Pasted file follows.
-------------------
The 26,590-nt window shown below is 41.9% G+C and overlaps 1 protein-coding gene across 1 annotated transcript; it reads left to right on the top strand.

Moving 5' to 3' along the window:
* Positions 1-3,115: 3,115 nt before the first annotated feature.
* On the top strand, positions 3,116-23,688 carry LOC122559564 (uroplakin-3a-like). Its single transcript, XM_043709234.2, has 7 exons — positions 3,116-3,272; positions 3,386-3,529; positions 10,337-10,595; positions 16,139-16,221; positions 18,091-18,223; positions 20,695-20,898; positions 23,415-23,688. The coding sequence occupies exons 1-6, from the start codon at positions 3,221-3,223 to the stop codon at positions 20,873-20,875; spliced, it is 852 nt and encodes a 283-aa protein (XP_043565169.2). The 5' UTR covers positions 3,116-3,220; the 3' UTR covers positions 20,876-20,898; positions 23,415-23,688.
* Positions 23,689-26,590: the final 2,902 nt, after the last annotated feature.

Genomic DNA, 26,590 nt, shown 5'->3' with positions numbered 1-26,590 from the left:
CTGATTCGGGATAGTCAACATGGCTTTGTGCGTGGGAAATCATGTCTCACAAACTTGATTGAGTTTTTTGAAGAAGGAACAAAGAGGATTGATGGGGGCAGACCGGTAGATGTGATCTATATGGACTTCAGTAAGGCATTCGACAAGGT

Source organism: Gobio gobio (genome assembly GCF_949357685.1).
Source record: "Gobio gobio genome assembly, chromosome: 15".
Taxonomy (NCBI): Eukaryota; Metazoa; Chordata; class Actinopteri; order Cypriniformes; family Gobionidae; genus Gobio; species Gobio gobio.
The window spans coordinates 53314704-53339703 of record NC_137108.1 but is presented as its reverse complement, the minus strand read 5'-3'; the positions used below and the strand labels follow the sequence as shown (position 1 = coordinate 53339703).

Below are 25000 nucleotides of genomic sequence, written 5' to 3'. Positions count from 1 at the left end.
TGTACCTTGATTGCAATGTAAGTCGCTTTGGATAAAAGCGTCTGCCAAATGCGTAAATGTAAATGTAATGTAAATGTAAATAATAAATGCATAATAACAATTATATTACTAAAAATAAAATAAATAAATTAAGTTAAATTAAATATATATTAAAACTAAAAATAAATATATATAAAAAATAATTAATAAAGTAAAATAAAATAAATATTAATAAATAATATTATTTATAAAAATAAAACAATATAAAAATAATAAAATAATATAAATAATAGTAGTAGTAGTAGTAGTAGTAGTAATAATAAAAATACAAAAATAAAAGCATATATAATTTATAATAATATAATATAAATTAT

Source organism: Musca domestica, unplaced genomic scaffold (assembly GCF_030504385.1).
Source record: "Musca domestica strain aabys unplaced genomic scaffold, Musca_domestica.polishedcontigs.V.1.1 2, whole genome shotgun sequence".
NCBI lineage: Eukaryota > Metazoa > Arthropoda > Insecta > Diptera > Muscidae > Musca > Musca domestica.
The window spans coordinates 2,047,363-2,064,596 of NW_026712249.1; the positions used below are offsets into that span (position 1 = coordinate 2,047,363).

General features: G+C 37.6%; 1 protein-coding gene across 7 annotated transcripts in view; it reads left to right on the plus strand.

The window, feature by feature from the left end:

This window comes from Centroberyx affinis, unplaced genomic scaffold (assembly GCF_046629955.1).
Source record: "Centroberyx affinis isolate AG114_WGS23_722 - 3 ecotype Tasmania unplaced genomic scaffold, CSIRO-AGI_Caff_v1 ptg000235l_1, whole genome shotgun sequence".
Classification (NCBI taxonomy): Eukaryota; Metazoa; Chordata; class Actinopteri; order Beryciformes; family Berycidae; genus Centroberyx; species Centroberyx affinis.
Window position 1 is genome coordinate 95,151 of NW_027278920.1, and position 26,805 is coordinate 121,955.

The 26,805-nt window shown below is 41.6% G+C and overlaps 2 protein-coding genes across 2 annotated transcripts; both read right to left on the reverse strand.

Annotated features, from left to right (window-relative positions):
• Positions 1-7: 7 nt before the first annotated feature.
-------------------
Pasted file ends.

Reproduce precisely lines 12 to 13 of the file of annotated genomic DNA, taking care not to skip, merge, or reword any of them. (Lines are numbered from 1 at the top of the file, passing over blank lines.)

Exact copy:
Below are 25000 nucleotides of genomic sequence, written 5' to 3'. Positions count from 1 at the left end.
TGTACCTTGATTGCAATGTAAGTCGCTTTGGATAAAAGCGTCTGCCAAATGCGTAAATGTAAATGTAATGTAAATGTAAATAATAAATGCATAATAACAATTATATTACTAAAAATAAAATAAATAAATTAAGTTAAATTAAATATATATTAAAACTAAAAATAAATATATATAAAAAATAATTAATAAAGTAAAATAAAATAAATATTAATAAATAATATTATTTATAAAAATAAAACAATATAAAAATAATAAAATAATATAAATAATAGTAGTAGTAGTAGTAGTAGTAGTAATAATAAAAATACAAAAATAAAAGCATATATAATTTATAATAATATAATATAAATTAT